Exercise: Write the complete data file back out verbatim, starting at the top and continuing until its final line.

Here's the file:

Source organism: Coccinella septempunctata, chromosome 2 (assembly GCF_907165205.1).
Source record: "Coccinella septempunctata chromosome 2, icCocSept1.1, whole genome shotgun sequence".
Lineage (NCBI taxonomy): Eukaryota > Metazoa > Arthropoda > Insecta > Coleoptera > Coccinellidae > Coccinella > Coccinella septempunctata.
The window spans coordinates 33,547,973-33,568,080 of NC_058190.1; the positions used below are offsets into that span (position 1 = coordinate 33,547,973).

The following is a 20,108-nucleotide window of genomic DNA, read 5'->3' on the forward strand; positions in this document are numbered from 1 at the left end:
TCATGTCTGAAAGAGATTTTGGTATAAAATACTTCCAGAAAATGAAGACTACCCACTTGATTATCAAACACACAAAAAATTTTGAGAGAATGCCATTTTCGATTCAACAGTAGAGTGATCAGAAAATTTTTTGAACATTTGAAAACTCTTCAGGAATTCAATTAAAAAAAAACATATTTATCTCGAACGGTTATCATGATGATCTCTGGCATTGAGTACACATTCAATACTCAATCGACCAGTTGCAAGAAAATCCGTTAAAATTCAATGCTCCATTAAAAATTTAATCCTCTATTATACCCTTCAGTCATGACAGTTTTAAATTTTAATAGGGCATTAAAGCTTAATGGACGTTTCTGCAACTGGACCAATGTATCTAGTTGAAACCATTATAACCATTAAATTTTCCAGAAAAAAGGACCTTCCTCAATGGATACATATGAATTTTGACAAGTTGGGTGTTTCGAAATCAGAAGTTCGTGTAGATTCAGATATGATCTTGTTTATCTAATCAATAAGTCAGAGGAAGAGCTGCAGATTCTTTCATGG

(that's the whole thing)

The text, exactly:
Source organism: Coccinella septempunctata, chromosome 2 (assembly GCF_907165205.1).
Source record: "Coccinella septempunctata chromosome 2, icCocSept1.1, whole genome shotgun sequence".
Lineage (NCBI taxonomy): Eukaryota > Metazoa > Arthropoda > Insecta > Coleoptera > Coccinellidae > Coccinella > Coccinella septempunctata.
The window spans coordinates 33,547,973-33,568,080 of NC_058190.1; the positions used below are offsets into that span (position 1 = coordinate 33,547,973).

The following is a 20,108-nucleotide window of genomic DNA, read 5'->3' on the forward strand; positions in this document are numbered from 1 at the left end:
TCATGTCTGAAAGAGATTTTGGTATAAAATACTTCCAGAAAATGAAGACTACCCACTTGATTATCAAACACACAAAAAATTTTGAGAGAATGCCATTTTCGATTCAACAGTAGAGTGATCAGAAAATTTTTTGAACATTTGAAAACTCTTCAGGAATTCAATTAAAAAAAAACATATTTATCTCGAACGGTTATCATGATGATCTCTGGCATTGAGTACACATTCAATACTCAATCGACCAGTTGCAAGAAAATCCGTTAAAATTCAATGCTCCATTAAAAATTTAATCCTCTATTATACCCTTCAGTCATGACAGTTTTAAATTTTAATAGGGCATTAAAGCTTAATGGACGTTTCTGCAACTGGACCAATGTATCTAGTTGAAACCATTATAACCATTAAATTTTCCAGAAAAAAGGACCTTCCTCAATGGATACATATGAATTTTGACAAGTTGGGTGTTTCGAAATCAGAAGTTCGTGTAGATTCAGATATGATCTTGTTTATCTAATCAATAAGTCAGAGGAAGAGCTGCAGATTCTTTCATGG